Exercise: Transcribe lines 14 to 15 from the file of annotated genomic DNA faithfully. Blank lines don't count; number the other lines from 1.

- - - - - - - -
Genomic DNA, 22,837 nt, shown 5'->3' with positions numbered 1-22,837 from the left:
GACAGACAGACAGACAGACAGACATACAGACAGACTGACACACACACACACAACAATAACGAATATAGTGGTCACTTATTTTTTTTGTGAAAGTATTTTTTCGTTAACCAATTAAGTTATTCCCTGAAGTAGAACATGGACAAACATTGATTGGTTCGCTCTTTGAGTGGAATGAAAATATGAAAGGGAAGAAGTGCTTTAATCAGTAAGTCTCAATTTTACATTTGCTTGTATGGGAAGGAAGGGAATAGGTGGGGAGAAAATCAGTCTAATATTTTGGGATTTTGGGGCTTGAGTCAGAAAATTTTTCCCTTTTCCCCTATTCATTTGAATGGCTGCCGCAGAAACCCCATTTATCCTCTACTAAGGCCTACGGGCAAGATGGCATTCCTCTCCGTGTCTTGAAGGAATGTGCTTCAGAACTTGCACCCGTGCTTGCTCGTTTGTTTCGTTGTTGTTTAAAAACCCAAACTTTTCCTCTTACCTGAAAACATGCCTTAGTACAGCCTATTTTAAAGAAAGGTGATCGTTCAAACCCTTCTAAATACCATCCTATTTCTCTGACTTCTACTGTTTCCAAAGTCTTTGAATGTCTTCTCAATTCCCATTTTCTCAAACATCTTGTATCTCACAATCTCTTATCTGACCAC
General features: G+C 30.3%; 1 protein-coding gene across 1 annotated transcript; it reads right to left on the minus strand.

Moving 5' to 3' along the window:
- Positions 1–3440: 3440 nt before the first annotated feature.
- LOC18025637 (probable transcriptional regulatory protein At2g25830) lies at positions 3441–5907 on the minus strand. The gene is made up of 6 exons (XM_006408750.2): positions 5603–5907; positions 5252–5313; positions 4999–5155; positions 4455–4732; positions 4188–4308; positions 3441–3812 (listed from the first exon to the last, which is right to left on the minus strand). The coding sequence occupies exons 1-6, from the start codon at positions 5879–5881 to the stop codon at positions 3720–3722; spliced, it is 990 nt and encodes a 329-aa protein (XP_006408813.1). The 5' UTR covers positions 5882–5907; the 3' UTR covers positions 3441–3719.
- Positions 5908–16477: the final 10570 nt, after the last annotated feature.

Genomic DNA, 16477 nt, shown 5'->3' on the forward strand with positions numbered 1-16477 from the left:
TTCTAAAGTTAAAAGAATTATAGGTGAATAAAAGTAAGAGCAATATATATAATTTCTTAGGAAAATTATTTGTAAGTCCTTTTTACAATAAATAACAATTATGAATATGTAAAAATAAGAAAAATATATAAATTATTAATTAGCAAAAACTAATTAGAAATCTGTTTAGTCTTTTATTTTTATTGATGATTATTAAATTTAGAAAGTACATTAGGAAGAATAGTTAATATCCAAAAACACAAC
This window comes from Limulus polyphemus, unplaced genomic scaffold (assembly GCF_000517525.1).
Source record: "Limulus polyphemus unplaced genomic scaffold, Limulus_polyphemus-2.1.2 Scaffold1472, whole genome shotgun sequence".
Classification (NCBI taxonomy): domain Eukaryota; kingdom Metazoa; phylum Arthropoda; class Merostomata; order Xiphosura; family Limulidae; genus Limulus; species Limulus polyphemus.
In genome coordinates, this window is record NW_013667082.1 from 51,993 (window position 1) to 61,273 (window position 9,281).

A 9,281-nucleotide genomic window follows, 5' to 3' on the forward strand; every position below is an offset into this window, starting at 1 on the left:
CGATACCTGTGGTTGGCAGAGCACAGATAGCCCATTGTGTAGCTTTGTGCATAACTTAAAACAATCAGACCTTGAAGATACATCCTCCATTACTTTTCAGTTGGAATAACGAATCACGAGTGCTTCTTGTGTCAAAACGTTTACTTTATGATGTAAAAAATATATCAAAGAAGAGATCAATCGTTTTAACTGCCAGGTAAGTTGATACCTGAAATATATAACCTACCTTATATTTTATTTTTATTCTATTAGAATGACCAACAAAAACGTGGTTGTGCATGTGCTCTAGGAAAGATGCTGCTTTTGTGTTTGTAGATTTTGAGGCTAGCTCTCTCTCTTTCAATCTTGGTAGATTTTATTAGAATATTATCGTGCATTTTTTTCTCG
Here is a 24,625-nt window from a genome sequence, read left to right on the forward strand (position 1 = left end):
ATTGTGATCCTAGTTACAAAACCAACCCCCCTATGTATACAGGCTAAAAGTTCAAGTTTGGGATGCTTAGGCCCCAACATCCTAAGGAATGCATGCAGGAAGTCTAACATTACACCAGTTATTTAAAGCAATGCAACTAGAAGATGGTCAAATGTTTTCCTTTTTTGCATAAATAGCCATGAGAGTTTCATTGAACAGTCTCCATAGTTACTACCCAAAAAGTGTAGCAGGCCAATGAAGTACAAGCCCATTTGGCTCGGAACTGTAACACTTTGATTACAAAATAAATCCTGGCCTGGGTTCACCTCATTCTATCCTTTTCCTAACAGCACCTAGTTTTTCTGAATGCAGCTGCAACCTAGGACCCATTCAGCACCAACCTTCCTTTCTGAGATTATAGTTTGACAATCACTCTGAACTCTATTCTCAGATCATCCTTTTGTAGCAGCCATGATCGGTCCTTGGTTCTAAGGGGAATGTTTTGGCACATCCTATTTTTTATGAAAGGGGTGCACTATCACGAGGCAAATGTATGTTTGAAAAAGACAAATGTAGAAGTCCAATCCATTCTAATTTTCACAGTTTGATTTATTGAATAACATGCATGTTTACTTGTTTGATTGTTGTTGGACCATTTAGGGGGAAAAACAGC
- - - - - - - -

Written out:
A 9,281-nucleotide genomic window follows, 5' to 3' on the forward strand; every position below is an offset into this window, starting at 1 on the left:
CGATACCTGTGGTTGGCAGAGCACAGATAGCCCATTGTGTAGCTTTGTGCATAACTTAAAACAATCAGACCTTGAAGATACATCCTCCATTACTTTTCAGTTGGAATAACGAATCACGAGTGCTTCTTGTGTCAAAACGTTTACTTTATGATGTAAAAAATATATCAAAGAAGAGATCAATCGTTTTAACTGCCAGGTAAGTTGATACCTGAAATATATAACCTACCTTATATTTTATTTTTATTCTATTAGAATGACCAACAAAAACGTGGTTGTGCATGTGCTCTAGGAAAGATGCTGCTTTTGTGTTTGTAGATTTTGAGGCTAGCTCTCTCTCTTTCAATCTTGGTAGATTTTATTAGAATATTATCGTGCATTTTTTTCTCG